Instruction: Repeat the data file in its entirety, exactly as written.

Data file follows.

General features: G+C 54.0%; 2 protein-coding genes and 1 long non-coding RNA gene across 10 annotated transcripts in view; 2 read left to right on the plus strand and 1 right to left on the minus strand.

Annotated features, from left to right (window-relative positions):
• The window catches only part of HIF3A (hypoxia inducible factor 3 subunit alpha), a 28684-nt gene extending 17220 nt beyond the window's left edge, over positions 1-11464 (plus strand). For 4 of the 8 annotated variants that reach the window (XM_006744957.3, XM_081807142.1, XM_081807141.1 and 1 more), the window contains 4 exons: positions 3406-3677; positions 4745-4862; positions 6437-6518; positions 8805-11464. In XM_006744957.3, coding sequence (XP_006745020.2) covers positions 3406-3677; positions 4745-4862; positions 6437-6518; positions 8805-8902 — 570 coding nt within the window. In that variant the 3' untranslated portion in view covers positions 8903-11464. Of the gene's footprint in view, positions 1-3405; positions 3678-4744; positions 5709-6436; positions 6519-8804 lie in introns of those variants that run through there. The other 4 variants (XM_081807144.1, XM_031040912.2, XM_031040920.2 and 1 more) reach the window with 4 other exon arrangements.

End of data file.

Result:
General features: G+C 54.0%; 2 protein-coding genes and 1 long non-coding RNA gene across 10 annotated transcripts in view; 2 read left to right on the plus strand and 1 right to left on the minus strand.

Annotated features, from left to right (window-relative positions):
• The window catches only part of HIF3A (hypoxia inducible factor 3 subunit alpha), a 28684-nt gene extending 17220 nt beyond the window's left edge, over positions 1-11464 (plus strand). For 4 of the 8 annotated variants that reach the window (XM_006744957.3, XM_081807142.1, XM_081807141.1 and 1 more), the window contains 4 exons: positions 3406-3677; positions 4745-4862; positions 6437-6518; positions 8805-11464. In XM_006744957.3, coding sequence (XP_006745020.2) covers positions 3406-3677; positions 4745-4862; positions 6437-6518; positions 8805-8902 — 570 coding nt within the window. In that variant the 3' untranslated portion in view covers positions 8903-11464. Of the gene's footprint in view, positions 1-3405; positions 3678-4744; positions 5709-6436; positions 6519-8804 lie in introns of those variants that run through there. The other 4 variants (XM_081807144.1, XM_031040912.2, XM_031040920.2 and 1 more) reach the window with 4 other exon arrangements.